YOU ARE HEREBY SUMMONED AND COMMANDED TO LAY ALL OTHER BUSINESS ASIDE AND MAKE YOURSELF AVAILABLE TO THE COURTS FOR THE WEEK OF SEPTEMBER 6, 2011 TO SERVE AS A TRIAL JUROR.
These are the words that greeted me in my mail just before we left for vacation.
This is only the second time in 32 registered voter years that I have received a jury summons.
I was always disappointed to hear that someone else had received the call. I began to feel as if there was something objectionable about me. What’s wrong that I can’t sit among a jury of my peers? I can be very judgmental. Ask Briggs Meyers.
Most people can’t wait to get out of this civic duty, me? I am raring to go.
The first time I was called I was absolutely giddy with excitement. Bashert laughed at my eagerness. But I was so proud to finally serve.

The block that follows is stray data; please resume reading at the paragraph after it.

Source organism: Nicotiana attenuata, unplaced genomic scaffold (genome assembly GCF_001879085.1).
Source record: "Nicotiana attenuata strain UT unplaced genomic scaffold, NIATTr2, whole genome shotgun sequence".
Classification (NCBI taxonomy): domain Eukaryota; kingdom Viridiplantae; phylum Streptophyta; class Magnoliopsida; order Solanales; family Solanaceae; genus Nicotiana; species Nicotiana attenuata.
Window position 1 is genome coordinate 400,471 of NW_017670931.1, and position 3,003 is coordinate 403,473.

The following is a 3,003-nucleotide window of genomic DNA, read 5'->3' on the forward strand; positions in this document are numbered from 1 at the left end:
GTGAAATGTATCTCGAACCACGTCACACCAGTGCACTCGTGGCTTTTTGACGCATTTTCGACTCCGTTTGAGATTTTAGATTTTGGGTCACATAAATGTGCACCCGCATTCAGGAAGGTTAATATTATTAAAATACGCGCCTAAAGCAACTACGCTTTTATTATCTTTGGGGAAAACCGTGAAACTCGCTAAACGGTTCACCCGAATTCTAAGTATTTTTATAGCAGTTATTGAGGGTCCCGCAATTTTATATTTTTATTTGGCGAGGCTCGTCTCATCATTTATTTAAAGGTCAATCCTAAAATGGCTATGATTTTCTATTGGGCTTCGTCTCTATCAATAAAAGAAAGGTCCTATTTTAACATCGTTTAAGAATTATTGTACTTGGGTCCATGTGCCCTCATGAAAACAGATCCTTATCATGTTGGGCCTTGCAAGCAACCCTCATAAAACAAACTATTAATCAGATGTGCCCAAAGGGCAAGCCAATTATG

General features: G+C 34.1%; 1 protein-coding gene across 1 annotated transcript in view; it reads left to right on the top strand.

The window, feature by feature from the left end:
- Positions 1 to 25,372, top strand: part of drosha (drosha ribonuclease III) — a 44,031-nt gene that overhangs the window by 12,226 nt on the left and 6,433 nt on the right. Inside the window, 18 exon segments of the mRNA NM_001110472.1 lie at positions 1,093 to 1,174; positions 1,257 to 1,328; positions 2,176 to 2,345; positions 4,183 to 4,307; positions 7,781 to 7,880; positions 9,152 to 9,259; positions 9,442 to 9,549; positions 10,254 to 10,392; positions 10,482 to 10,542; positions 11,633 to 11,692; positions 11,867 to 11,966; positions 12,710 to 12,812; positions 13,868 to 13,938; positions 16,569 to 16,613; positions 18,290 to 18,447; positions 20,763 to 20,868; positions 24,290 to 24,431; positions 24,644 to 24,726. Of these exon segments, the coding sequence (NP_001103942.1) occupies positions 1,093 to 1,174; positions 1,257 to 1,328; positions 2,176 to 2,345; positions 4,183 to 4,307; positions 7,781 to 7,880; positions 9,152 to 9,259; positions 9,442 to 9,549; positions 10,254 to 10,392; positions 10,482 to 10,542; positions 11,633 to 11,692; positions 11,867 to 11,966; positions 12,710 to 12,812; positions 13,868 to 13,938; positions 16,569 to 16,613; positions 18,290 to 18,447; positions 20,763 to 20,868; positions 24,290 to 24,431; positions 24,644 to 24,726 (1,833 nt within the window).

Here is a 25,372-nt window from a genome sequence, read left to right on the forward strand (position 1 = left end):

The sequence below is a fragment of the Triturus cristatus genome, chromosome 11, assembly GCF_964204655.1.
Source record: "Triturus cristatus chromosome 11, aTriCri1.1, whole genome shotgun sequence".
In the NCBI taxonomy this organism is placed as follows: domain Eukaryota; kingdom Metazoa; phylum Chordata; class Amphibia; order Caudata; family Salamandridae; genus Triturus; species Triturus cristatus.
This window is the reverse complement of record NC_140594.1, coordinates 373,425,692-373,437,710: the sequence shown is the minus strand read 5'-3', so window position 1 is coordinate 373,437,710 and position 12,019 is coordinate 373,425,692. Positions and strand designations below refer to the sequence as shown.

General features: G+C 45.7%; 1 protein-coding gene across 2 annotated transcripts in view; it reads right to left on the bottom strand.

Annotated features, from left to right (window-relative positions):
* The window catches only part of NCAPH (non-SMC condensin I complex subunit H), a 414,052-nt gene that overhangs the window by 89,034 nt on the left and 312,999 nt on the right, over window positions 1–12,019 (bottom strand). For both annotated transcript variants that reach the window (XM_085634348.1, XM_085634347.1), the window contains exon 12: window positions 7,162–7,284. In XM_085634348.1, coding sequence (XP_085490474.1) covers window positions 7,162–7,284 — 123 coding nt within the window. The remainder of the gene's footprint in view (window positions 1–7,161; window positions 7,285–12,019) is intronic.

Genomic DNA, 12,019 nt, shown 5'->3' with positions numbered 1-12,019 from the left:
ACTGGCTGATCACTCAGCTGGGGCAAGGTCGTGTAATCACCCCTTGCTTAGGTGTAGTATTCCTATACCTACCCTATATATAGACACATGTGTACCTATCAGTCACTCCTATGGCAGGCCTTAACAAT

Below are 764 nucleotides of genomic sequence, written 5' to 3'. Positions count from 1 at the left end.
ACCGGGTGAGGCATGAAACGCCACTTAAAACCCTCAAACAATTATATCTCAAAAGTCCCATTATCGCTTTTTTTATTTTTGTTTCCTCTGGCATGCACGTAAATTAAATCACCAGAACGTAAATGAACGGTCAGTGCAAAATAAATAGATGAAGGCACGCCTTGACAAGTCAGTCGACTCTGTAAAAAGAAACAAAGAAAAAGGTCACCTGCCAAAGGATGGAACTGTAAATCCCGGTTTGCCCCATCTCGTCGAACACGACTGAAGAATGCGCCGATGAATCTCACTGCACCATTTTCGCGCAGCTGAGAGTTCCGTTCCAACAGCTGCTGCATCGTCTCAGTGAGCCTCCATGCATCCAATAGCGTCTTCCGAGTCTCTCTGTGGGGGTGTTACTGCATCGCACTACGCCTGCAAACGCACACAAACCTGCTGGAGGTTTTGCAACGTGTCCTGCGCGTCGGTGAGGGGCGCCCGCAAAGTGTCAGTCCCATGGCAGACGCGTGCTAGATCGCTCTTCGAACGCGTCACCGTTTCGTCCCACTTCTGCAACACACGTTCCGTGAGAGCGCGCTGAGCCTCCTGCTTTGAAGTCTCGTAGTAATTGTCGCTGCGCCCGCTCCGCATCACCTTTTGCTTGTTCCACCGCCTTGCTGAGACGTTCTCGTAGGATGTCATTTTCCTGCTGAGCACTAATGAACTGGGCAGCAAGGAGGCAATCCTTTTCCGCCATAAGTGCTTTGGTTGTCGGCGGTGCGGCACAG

When I was actually picked to be reviewed for the first jury, I was beside myself. I so wanted to text Bashert to let her know that I was going to see some action. Here I was serving out my first jury summons and I was about to be selected for the first trial. Ho-ho, hot stuff was I.
Fifteen minutes later I was out the door, excused from the case and fully deflated.
I was picked and then just tossed away like a bruised apple.
It was a drunk driving case. I’m not sure if it was because I had a daughter the same age of the accused or because I don’t drink or because I just happened to know the court reporter.
That night I dutifully phoned in to see if I was to show up again the next day. My hopes were crushed by the recorded voice telling me that all trials had been postponed until the next court session.
My one chance at serving my civic duty and I ended up on the short end of the court calendar.
Maybe I have underlying fantasies of being Judge Roy Bean or maybe I’m just a geek, but my enthusiasm has not been completely quelled.
Come September 6th, I will be bright eyed, bushy tailed and ready. Let’s get this jury started.
Judge a man by his questions rather than by his answers